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Author Topic: What could I have just cooked?  (Read 432 times)
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I have been running an Arduino Uno with a EasyDriver to drive a stepper motor, power supply for this was from a 12Vdc 1A mains supply and everything was fine.

This morning I removed the main supply and used a 12V Car Battery and something inside my project box cooked as there was lots of smoke pouring out so I quickly pulled the supply off but no nothing seems to work.

If I plug in the USB lead the UNO lights come on and if I run the Serial monitor then I can see all the usual debug information showing all the switches works etc.

If I plug in the main supply then the UNO come on and the EasyDriver LED comes on but even though the UNO serial monitor works ok there is no action from the stepper motor.

Do you think it it the UNO or EasyDriver that has cooked. A am leading towards the EasyDriver as the UNO serial monitor does work but would like a little nod if there is a way to check either.


Also, why would it cook the XXXXX when using a Car Battery as my power source?

Thanks
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A am leading towards the EasyDriver as the UNO serial monitor does work but would like a little nod if there is a way to check either.

Using a multimeter you can check the 3V3 and 5V supplies to make sure they are working.  You can also use a LED (with current limiting resistor) to check each out of the I/O pins.   Without doing some testing it is difficult to say what is or isn't broken.  However, your current assessment seems correct. 


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Also, why would it cook the XXXXX when using a Car Battery as my power source?
The car battery provided significantly more current than your 12V supply.  Your 12V supply had a current limit (or capacity) of 1A.  It probably provided more.  The car battery is capable of suppling significantly more current (10s of Amps).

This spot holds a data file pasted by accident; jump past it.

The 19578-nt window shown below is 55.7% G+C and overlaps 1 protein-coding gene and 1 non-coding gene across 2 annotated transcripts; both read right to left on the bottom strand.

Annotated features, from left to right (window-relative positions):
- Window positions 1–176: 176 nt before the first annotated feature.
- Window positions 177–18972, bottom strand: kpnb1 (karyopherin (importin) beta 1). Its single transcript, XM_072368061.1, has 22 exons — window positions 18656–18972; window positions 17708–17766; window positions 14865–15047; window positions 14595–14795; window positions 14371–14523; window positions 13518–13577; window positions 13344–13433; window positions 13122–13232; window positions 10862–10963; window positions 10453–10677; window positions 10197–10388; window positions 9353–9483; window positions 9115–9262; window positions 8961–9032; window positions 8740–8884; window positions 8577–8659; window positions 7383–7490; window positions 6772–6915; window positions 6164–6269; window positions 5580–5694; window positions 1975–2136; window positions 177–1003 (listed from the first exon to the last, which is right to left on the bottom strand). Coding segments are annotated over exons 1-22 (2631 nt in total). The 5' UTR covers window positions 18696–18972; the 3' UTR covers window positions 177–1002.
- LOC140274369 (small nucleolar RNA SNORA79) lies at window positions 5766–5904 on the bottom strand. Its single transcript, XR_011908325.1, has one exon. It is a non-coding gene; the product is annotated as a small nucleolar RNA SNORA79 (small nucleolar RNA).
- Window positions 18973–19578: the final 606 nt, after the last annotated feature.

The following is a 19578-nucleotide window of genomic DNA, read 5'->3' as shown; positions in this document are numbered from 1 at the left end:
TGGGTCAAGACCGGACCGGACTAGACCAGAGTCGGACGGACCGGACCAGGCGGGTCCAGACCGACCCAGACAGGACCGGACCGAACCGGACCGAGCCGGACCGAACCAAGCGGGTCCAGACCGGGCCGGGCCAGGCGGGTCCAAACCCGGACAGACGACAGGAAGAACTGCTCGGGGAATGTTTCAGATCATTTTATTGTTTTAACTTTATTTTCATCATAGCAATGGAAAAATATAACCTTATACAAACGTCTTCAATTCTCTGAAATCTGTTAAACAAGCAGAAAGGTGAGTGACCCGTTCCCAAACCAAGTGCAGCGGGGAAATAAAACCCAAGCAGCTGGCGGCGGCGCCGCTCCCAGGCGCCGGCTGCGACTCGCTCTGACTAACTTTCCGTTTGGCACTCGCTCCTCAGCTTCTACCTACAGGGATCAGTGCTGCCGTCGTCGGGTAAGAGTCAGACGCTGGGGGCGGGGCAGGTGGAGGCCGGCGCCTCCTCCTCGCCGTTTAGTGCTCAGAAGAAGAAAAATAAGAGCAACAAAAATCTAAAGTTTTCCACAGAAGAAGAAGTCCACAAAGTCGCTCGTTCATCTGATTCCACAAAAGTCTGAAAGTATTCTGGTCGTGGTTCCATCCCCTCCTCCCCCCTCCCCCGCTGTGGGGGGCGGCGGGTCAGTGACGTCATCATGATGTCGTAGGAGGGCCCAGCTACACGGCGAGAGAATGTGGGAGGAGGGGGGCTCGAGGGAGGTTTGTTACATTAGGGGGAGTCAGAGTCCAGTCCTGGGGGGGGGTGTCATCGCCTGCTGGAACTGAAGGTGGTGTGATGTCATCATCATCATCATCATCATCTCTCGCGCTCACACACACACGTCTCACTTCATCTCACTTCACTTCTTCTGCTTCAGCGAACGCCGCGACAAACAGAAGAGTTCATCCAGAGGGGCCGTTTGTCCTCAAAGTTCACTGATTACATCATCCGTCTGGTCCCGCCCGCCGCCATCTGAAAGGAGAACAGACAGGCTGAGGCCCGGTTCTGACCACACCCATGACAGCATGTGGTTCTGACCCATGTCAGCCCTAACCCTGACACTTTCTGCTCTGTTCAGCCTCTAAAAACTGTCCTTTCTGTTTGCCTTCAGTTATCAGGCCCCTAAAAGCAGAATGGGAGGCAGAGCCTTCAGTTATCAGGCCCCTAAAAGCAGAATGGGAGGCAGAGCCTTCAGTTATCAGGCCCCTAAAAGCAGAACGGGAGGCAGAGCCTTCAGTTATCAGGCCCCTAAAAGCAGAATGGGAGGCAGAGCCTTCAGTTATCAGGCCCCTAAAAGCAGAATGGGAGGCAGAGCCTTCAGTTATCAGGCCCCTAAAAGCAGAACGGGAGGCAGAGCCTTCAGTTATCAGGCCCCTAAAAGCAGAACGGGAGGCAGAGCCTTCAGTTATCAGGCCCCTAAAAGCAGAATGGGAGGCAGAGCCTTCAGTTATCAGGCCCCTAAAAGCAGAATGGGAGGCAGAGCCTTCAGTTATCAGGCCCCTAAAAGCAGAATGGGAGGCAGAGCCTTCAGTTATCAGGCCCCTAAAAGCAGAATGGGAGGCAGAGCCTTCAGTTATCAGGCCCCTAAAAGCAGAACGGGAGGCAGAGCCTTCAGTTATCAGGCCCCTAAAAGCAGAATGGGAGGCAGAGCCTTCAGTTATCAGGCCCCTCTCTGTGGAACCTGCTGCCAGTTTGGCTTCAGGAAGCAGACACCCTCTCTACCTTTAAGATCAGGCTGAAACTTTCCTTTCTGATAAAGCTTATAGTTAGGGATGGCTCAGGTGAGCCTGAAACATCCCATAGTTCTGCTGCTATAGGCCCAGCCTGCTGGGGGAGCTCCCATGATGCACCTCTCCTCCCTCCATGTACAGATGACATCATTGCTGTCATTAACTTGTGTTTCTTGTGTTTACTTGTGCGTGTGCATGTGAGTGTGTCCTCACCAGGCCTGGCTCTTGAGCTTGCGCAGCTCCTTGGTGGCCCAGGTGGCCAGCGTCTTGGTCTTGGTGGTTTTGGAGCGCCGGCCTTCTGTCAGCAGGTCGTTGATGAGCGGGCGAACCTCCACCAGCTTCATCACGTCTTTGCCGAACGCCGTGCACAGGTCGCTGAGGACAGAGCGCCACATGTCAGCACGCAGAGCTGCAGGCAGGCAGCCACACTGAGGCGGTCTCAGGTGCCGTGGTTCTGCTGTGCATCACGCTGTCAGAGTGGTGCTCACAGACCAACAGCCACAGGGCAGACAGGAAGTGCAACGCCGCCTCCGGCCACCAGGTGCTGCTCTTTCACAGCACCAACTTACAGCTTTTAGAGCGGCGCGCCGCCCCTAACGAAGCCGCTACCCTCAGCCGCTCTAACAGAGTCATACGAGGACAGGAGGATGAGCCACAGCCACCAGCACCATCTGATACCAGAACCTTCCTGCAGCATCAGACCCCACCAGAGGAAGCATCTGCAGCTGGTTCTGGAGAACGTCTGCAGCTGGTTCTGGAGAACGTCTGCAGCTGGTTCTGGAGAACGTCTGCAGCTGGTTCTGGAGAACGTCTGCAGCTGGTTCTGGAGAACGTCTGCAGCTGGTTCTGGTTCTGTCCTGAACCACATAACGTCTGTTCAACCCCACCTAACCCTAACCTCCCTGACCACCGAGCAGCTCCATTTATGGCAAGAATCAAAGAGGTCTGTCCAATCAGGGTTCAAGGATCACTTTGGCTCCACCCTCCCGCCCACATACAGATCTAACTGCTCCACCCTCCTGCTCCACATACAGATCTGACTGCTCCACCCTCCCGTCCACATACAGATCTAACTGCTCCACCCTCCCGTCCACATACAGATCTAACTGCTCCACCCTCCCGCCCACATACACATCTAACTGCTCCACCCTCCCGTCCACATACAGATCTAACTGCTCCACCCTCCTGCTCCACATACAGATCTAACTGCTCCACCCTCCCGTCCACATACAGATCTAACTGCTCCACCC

Are you sure you did not connect the Car Battery backwards?  The Uno has a diode to help protect in reverse voltage conditions.  The other board probably did not.
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A am leading towards the EasyDriver as the UNO serial monitor does work but would like a little nod if there is a way to check either.

Using a multimeter you can check the 3V3 and 5V supplies to make sure they are working.  You can also use a LED (with current limiting resistor) to check each out of the I/O pins.   Without doing some testing it is difficult to say what is or isn't broken.  However, your current assessment seems correct.  


Quote
Also, why would it cook the XXXXX when using a Car Battery as my power source?
The car battery provided significantly more current than your 12V supply.  Your 12V supply had a current limit (or capacity) of 1A.  It probably provided more.  The car battery is capable of suppling significantly more current (10s of Amps).

Are you sure you did not connect the Car Battery backwards?  The Uno has a diode to help protect in reverse voltage conditions.  The other board probably did not.

Thanks James for the Advice, I am a novice when it comes to electronics and here in the UK none of the local colleges do electronics course's. Plenty of basket weaving and do wired complementary therapies though!.. I degress.


I shall do what you have suggested and it won't take long to do these and upload some code.

With your suggestion about the car battery connected backwards, I have a positive 2.1mm power jack fitted that plugs into other bit of equipment so reverse poliarty is not a problem there though I did check to make sure.

I have ordered a new EasyDriver as it is only 8GBP here in the UK as I have just noticed that one of the pins (pin 20 Load Supply 1)on the Allegro A3967 driver chip is blackened  after checking the board with a magnafying glass.

Pin 20 is the fifth pin from the top left one the piccy above.

To prevent this from happening again, is it as easy as you say about putting in a capacitor in between the supply input connector on my breadboard and the EasyDriver PWR In (top right) to only allow say 1A to pass (not sure if that is right as I just don't know)

Thanks for your help James

PS, on just checking to let you know, the EasyDriver PWR IN can take 7 to 30V and has a 47uf capacitor fitted which is the big round thing on the right marked 47 VZA

The circuit diagram I followed to build the stepper motor is http://4.bp.blogspot.com/_POxG6aoXG3o/TAsyGBniZBI/AAAAAAAABLQ/X6nFqJ1TOAg/s1600/ED4_revised.jpg expect I replaced his 12v .4A regulated supply in his diagram with a 12v 1A regulated supply to test and then I used the 12v car battery when I had no access to mains in the shed. That's when it smoked
« Last Edit: April 08, 2011, 10:09:25 pm by SniffTheGlove » Logged

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